When she read the letter from the Kern County Employees' Association earlier this month, retired KMC nurse Nancy Davis nearly had her third heart attack.
There had been a reporting error by Kern County payroll, the letter informed her. The error would result in a "benefit adjustment."
Her monthly checks would be cut by about $600. Oh, and she was told she must repay nearly $16,000 in overpayments for the last three years.
"I couldn't breathe," recalled Davis, who retired in 2009.
Lillian Smith couldn't finish reading the letter when it arrived at her house.
The hit to Smith's monthly checks will be about $400 and she was told she owed nearly $13,000. An enclosed repayment agreement suggested she could pay that off over three years at $350 a month.
"That's nearly a house payment!" she said of the combined $400 loss and $350 payment.
In all, 31 retired KMC nurses received similar letters because of the same reporting error by the county, KCERA Executive Director Anne Holdren told me.
"It's harsh message to receive," Holdren said. "It was hard to send."
It is also a unique situation, affecting just a particular set of nurses, she added.
Here's what happened:
Back in 2000 the Board of Supervisors OK'd an agreement with KMC nurses who had been on two-week pay periods of 84 hours each to reduce that to 72 hours, while still counting them as full time employees with full benefits.
Smith remembered the change well.
Nurses had been required to work four 12-hour shifts in the first week of the pay period and three 12-hour shifts the second week for a total of 84 hours, with the last four hours paid at overtime rates.
The new agreement saved the county on overtime and nurses liked the new 72-hour pay period much better.
"Twelve-hour shifts are hard," said Smith, who had worked the 84-hour schedule for 10 years. "You're on your feet the whole time. It's a hard schedule. So, we felt things worked out OK with the new pay period."
But while they were full time employees with full benefits, the agreement also specified only the 72 hours would be counted toward their retirement.
Again: regardless of how much they worked, including overtime or extra shifts, only 72 hours per pay period was supposed to have been counted toward retirement, Holdren explained.
For the last 13 years, however, the county payroll department reported the nurses as having worked full time, or 80 hours per pay period, which bumped up their retirement benefits.
The reporting error was discovered as KCERA began testing systems under the new Public Employee Pension Reform Act, which went into effect at the beginning of this year.
"We're obligated to make any correction for future benefit payments and we're obligated to pursue repayment for up to three years of any overpayments that occurred," Holdren said.
For Smith, who retired in 2007, that means, she was overpaid a total of $25,898 but because of the three-year statute, she's being asked to repay $12,890.
"We are willing, to some extent, to work with the nurses and extend the repayment plan or discuss alternatives," Holdren said.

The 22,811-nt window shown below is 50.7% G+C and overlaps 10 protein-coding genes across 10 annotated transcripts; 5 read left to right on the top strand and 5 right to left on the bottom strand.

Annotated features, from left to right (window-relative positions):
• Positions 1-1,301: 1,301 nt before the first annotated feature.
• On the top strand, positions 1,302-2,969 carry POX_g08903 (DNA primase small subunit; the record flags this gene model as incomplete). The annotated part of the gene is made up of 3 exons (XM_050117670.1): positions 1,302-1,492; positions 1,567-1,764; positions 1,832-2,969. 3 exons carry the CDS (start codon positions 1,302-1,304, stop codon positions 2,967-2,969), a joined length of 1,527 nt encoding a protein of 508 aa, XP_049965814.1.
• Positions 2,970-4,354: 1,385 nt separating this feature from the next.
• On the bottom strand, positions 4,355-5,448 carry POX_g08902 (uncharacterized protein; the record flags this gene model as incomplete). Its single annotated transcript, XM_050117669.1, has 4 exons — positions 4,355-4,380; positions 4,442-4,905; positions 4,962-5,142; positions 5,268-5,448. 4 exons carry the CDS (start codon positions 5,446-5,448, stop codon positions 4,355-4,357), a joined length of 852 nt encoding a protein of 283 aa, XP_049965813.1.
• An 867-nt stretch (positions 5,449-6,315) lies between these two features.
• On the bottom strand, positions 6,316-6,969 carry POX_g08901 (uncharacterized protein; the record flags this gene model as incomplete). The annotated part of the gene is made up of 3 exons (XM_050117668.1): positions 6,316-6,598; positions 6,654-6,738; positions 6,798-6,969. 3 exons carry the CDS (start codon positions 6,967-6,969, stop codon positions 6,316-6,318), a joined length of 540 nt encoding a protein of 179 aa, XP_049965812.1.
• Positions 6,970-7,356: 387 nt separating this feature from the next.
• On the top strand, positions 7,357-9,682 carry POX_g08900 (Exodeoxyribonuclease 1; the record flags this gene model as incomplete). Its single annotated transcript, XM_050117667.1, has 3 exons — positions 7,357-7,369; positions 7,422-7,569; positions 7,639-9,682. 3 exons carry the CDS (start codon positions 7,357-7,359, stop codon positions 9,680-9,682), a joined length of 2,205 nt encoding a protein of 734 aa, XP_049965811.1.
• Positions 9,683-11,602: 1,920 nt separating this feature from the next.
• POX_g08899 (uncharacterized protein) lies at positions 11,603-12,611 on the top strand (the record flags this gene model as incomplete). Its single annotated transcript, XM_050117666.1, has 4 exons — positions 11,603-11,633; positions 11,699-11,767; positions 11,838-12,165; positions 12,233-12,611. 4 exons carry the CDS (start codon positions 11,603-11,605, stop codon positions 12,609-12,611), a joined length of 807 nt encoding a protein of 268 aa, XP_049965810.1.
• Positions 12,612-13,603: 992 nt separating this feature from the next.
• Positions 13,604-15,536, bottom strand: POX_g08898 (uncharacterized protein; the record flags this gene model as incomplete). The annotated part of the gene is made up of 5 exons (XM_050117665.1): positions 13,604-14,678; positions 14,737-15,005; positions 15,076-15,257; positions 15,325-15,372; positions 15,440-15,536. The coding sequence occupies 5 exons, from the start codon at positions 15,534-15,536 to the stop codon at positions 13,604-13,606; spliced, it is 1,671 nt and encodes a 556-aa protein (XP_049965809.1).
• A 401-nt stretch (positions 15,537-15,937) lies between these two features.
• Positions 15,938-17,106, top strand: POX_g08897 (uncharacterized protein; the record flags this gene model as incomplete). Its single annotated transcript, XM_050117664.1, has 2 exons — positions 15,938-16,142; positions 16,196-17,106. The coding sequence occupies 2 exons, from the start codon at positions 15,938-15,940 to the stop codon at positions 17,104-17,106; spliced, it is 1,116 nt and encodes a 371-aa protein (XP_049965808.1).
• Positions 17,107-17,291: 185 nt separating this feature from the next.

Davis said Holdren worked out a repayment plan of $138 over the next 10 years. But Davis, a former neonatal intensive care unit nurse, has yet to sign a repayment agreement and doesn't know what she's going to do.
So far, 14 of the 31 nurses affected have contacted KCERA and signed repayment agreements. Holdren wouldn't tell me how much each nurse's benefits was reduced, nor how much each owed in overpayments.
The average reduction in benefits was $188 a month and the average overpayment amount was $4,963, Holdren said.
Smith said she won't sign a repayment agreement.
"My big question is how do I know they're not screwing up now?"
I asked what would happen if someone just flat didn't pay. Holdren said any further action, such as collections, would be up to the KCERA board.
Davis shared Smith's concerns about KCERA.
"When I got ready to retire, I took my pay stub in that said I was a 72-hour employee and I told the girl I was a 72-hour employee," Davis recalled. "She did the calculation and said this is what I would get."
Same with Smith. Except, at the time, her husband, John, did his own calculation and figured his wife's benefit should be lower.
"He argued with them but they insisted it was higher," Smith recalled.
Holdren sympathized with the Smiths and Davis, but pinned the blame squarely on the county for giving KCERA bad information.
So what? both the Smiths and Davis said. Shouldn't KCERA be auditing these things?
Yes, Holdren said, and with each payroll feed, KCERA reconciles the amount of the employee contribution with the amount reported by the county as pensionable earnings.
"What happened with these nurses was a unique situation," Holdren said. "No one in our system had that (72-hour) arrangement. The disconnect occurred from the county."
She said, though it doesn't help with the current situation, the pension reform act allows retirement administrators to audit plan "sponsors," such as the county.
"So we can take a more active roll in looking at the information we're being fed," Holdren said.
I asked Supervisor David Couch, who also sits on the KCERA board, what -- if anything -- the county could do to resolve the situation.
He didn't have an answer but said he would check with County Counsel.
Though he acknowledged the fault was with the county, he didn't think it was unfair to ask for money back that should not have been paid in the first place.
"It's not a pleasant situation but what recourse is there?" he said. "My position is we're (KCERA) following the law."
Yeah, because following the letter of the law is what's most important here.
Opinions expressed in this column are those of Lois Henry, not The Bakersfield Californian. Her column appears Wednesdays and Sundays. Comment at http://www.bakersfield.com, call her at 395-7373 or e-mail firstname.lastname@example.org